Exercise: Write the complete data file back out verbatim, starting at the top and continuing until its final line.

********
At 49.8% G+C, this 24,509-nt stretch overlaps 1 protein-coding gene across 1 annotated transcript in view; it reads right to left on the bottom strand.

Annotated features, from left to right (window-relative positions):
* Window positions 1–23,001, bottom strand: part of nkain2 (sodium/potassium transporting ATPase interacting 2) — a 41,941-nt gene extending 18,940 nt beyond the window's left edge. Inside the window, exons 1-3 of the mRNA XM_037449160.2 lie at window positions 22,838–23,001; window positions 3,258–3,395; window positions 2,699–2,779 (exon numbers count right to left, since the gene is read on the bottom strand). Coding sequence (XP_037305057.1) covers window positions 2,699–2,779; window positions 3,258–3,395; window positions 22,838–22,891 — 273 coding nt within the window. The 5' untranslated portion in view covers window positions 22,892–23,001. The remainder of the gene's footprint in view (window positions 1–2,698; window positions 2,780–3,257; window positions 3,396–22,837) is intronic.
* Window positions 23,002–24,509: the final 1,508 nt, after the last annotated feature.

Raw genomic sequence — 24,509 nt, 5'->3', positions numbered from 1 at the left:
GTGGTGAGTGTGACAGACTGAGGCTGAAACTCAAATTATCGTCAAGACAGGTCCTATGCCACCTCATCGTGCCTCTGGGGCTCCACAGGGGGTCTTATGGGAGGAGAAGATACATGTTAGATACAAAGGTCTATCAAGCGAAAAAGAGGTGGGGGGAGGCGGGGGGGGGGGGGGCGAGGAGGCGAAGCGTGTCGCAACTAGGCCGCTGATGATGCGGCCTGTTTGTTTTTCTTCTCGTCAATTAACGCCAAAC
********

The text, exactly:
At 49.8% G+C, this 24,509-nt stretch overlaps 1 protein-coding gene across 1 annotated transcript in view; it reads right to left on the bottom strand.

Annotated features, from left to right (window-relative positions):
* Window positions 1–23,001, bottom strand: part of nkain2 (sodium/potassium transporting ATPase interacting 2) — a 41,941-nt gene extending 18,940 nt beyond the window's left edge. Inside the window, exons 1-3 of the mRNA XM_037449160.2 lie at window positions 22,838–23,001; window positions 3,258–3,395; window positions 2,699–2,779 (exon numbers count right to left, since the gene is read on the bottom strand). Coding sequence (XP_037305057.1) covers window positions 2,699–2,779; window positions 3,258–3,395; window positions 22,838–22,891 — 273 coding nt within the window. The 5' untranslated portion in view covers window positions 22,892–23,001. The remainder of the gene's footprint in view (window positions 1–2,698; window positions 2,780–3,257; window positions 3,396–22,837) is intronic.
* Window positions 23,002–24,509: the final 1,508 nt, after the last annotated feature.

Raw genomic sequence — 24,509 nt, 5'->3', positions numbered from 1 at the left:
GTGGTGAGTGTGACAGACTGAGGCTGAAACTCAAATTATCGTCAAGACAGGTCCTATGCCACCTCATCGTGCCTCTGGGGCTCCACAGGGGGTCTTATGGGAGGAGAAGATACATGTTAGATACAAAGGTCTATCAAGCGAAAAAGAGGTGGGGGGAGGCGGGGGGGGGGGGGGCGAGGAGGCGAAGCGTGTCGCAACTAGGCCGCTGATGATGCGGCCTGTTTGTTTTTCTTCTCGTCAATTAACGCCAAAC